Wednesday morning, North Carolina Senator Kevin Corbin joined his fellow Republican Colleagues for a press conference announcing “NC Health Works,” a bill proposing the overhaul of North Carolina’s health care industry, pairing a Medicaid expansion plan that would provide health insurance to hundreds of thousands across North Carolina.
“Today I was proud to stand with my colleagues in the North Carolina Senate to discuss NC Health Works — legislation aimed at increasing access to healthcare through things such as telehealth, amendments to the state’s CON process, and closing the health insurance coverage gap through Medicaid Expansion,” said Senator Kevin Corbin. “This is arguably the biggest news to happen in North Carolina in 100 years. Not only would this extend health insurance coverage to 600,000 North Carolinians, but it would improve the quality of healthcare in the state in an efficient and effective manner while having no negative impact on the state’s budget.”
Senator Phil Berger spoke alongside Sen. Corbin Wednesday morning admitting that he has probably been the state’s most vocal opponent to Medicaid Expansion, however, he indicated that the time to do so is now to boost the supply of health services in the state.
“If there’s a person in the state of North Carolina that has spoken out against Medicaid expansion more than I have, I’d like to meet that person,” Berger said at a news conference, but now, ”I think (expansion) is the right thing for us to do.”
According to Berger, House Bill 149 will start moving through committee Wednesday in the state Senate, where it is expected to pass. Senate Republicans acknowledged that the legislation faces an uphill battle in the House, which remains vocally opposed to the measure. All but 12 states have accepted federal funding to expand Medicaid under the ACA since its enactment in 2010. The latest to join, Oklahoma and Missouri, expanded eligibility last year, after voters approved ballot measures. Utah, Idaho and Nebraska adopted Medicaid expansion in 2020.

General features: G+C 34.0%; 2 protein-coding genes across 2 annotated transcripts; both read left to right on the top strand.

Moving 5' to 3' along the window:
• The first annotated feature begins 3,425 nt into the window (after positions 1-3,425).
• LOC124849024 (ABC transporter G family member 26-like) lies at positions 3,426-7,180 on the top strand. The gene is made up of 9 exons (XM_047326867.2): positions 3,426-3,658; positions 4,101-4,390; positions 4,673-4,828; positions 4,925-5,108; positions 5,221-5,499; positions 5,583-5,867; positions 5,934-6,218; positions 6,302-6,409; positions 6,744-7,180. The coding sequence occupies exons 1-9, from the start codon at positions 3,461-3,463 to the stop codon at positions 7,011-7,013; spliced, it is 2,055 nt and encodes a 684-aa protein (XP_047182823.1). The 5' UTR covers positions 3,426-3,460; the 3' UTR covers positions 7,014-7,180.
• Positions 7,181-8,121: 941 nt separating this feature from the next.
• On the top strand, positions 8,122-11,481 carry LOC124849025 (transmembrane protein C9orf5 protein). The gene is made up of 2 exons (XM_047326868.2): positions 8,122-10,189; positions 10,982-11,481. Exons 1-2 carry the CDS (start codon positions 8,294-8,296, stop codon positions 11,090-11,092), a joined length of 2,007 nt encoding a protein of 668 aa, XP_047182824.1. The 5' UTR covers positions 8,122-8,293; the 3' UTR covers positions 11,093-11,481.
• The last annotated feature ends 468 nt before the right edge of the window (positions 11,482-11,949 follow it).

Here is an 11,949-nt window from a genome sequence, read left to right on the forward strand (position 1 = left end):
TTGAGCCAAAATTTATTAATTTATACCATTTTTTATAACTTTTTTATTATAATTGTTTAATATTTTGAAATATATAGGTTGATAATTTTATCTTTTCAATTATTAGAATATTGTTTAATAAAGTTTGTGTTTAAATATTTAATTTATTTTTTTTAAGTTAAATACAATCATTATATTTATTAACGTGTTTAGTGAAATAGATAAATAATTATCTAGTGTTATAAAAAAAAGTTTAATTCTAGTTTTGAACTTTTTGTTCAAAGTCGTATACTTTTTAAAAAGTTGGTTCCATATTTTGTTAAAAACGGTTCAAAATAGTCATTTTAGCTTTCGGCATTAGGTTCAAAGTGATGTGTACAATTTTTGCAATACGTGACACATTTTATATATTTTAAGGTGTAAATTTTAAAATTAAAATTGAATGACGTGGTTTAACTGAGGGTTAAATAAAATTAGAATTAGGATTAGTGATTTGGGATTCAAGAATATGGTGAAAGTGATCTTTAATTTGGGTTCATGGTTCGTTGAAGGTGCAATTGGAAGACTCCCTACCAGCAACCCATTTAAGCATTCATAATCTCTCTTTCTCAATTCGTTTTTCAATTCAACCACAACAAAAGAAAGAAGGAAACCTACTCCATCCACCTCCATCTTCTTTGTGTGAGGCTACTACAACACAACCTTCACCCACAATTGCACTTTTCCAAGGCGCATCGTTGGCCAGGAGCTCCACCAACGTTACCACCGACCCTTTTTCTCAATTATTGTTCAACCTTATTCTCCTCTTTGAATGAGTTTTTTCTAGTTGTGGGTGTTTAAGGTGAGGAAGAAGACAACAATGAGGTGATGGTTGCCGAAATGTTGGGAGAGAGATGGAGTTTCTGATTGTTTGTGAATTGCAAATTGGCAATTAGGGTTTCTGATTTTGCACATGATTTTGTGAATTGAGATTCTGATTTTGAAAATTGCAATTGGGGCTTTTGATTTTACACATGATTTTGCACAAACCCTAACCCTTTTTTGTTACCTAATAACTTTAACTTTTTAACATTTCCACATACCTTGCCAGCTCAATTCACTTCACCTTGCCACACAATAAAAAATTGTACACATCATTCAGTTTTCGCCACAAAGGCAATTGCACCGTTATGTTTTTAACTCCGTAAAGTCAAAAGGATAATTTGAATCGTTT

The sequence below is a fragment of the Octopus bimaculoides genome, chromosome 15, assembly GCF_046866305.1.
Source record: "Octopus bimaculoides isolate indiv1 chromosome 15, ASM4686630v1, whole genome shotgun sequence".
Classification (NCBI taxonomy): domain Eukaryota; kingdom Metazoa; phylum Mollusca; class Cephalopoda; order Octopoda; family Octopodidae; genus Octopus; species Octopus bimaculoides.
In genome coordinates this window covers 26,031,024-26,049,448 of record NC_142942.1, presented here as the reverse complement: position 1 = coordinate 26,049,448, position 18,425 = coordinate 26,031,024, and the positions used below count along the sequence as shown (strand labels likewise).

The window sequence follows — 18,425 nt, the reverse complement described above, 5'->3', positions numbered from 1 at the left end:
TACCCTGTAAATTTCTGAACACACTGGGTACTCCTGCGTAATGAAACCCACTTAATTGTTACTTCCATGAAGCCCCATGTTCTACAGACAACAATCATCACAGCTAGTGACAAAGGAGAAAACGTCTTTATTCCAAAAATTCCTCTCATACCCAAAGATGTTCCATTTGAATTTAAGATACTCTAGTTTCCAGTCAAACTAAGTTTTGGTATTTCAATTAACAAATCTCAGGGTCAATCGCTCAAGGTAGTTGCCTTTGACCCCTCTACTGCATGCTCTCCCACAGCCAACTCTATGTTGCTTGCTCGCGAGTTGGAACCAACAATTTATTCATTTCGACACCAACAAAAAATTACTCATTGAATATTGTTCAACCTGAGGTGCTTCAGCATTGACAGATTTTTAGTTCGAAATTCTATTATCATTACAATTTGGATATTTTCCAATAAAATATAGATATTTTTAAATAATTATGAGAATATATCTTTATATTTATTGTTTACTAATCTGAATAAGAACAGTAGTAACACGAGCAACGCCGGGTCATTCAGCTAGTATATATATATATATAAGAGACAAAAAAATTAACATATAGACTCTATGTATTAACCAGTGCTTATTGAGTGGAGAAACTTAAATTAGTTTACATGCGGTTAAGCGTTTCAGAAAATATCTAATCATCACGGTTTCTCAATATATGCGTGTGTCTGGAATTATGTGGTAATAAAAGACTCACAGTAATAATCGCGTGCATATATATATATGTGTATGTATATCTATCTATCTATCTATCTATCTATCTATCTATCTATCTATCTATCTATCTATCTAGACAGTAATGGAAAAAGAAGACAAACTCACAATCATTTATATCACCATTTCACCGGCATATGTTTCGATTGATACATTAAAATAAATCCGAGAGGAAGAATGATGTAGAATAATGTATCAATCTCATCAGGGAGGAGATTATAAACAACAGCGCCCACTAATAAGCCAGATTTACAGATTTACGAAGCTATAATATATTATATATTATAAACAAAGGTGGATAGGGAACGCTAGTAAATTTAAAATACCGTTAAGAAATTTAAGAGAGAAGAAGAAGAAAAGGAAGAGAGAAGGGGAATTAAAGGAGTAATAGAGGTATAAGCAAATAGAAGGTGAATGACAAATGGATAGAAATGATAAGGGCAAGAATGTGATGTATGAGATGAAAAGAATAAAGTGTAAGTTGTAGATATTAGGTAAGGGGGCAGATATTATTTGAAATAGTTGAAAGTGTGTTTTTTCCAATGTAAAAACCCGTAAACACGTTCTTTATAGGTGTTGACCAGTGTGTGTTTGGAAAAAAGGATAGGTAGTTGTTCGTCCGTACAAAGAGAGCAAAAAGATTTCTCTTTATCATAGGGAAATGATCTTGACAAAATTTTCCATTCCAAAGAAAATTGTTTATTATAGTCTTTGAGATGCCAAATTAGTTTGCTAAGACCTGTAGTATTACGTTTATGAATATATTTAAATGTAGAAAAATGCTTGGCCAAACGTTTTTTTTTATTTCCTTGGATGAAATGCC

“Why now? Why this?” Berger asked. “First, we need coverage in North Carolina for the working poor. Second, there is no fiscal risk to the state budget moving forward with this proposal.” And the Medicaid program has been overhauled in recent years so that it can handle additional consumers without creating state budget problems, he added.
In North Carolina, where about 2.7 million residents are currently enrolled in Medicaid, the additional federal funding available for state’s to expand Medicaid would give the state $1.5 billion over two years, a factor Berger noted was considered during his shift from opposition to support.
The bill summary indicates the state would pay its 10% of Medicaid expansion costs through a new assessment on hospitals, and expansion would end if Congress increased the state’s share of the expense.